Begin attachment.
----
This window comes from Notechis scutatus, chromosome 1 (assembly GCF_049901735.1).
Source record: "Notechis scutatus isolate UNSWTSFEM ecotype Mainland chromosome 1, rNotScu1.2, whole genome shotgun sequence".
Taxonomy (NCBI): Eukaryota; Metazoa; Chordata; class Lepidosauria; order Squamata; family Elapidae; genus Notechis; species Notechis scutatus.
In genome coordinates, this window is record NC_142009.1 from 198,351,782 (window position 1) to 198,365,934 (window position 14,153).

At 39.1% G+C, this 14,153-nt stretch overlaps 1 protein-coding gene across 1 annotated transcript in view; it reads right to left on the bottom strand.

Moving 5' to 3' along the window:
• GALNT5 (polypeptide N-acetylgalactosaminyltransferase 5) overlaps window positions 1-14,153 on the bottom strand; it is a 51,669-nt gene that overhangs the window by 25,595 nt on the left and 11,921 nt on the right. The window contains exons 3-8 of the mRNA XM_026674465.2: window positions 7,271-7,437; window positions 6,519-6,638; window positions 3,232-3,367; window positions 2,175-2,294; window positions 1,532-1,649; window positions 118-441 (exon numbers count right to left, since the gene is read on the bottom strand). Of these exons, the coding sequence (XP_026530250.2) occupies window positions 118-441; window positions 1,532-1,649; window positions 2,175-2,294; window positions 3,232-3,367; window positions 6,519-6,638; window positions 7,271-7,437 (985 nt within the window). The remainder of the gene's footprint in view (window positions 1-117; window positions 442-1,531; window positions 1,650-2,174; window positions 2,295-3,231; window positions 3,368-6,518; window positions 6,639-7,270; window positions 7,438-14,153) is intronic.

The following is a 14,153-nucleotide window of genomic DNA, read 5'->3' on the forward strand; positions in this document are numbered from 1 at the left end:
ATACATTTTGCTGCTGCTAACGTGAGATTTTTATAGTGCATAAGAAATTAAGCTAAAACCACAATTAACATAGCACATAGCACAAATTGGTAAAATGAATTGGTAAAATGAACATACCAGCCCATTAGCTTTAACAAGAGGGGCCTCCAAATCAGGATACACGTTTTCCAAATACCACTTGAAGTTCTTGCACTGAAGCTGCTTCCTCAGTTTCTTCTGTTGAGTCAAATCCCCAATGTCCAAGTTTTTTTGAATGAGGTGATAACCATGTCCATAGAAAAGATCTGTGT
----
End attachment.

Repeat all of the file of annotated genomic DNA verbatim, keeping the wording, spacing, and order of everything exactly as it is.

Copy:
This window comes from Notechis scutatus, chromosome 1 (assembly GCF_049901735.1).
Source record: "Notechis scutatus isolate UNSWTSFEM ecotype Mainland chromosome 1, rNotScu1.2, whole genome shotgun sequence".
Taxonomy (NCBI): Eukaryota; Metazoa; Chordata; class Lepidosauria; order Squamata; family Elapidae; genus Notechis; species Notechis scutatus.
In genome coordinates, this window is record NC_142009.1 from 198,351,782 (window position 1) to 198,365,934 (window position 14,153).

At 39.1% G+C, this 14,153-nt stretch overlaps 1 protein-coding gene across 1 annotated transcript in view; it reads right to left on the bottom strand.

Moving 5' to 3' along the window:
• GALNT5 (polypeptide N-acetylgalactosaminyltransferase 5) overlaps window positions 1-14,153 on the bottom strand; it is a 51,669-nt gene that overhangs the window by 25,595 nt on the left and 11,921 nt on the right. The window contains exons 3-8 of the mRNA XM_026674465.2: window positions 7,271-7,437; window positions 6,519-6,638; window positions 3,232-3,367; window positions 2,175-2,294; window positions 1,532-1,649; window positions 118-441 (exon numbers count right to left, since the gene is read on the bottom strand). Of these exons, the coding sequence (XP_026530250.2) occupies window positions 118-441; window positions 1,532-1,649; window positions 2,175-2,294; window positions 3,232-3,367; window positions 6,519-6,638; window positions 7,271-7,437 (985 nt within the window). The remainder of the gene's footprint in view (window positions 1-117; window positions 442-1,531; window positions 1,650-2,174; window positions 2,295-3,231; window positions 3,368-6,518; window positions 6,639-7,270; window positions 7,438-14,153) is intronic.

The following is a 14,153-nucleotide window of genomic DNA, read 5'->3' on the forward strand; positions in this document are numbered from 1 at the left end:
ATACATTTTGCTGCTGCTAACGTGAGATTTTTATAGTGCATAAGAAATTAAGCTAAAACCACAATTAACATAGCACATAGCACAAATTGGTAAAATGAATTGGTAAAATGAACATACCAGCCCATTAGCTTTAACAAGAGGGGCCTCCAAATCAGGATACACGTTTTCCAAATACCACTTGAAGTTCTTGCACTGAAGCTGCTTCCTCAGTTTCTTCTGTTGAGTCAAATCCCCAATGTCCAAGTTTTTTTGAATGAGGTGATAACCATGTCCATAGAAAAGATCTGTGT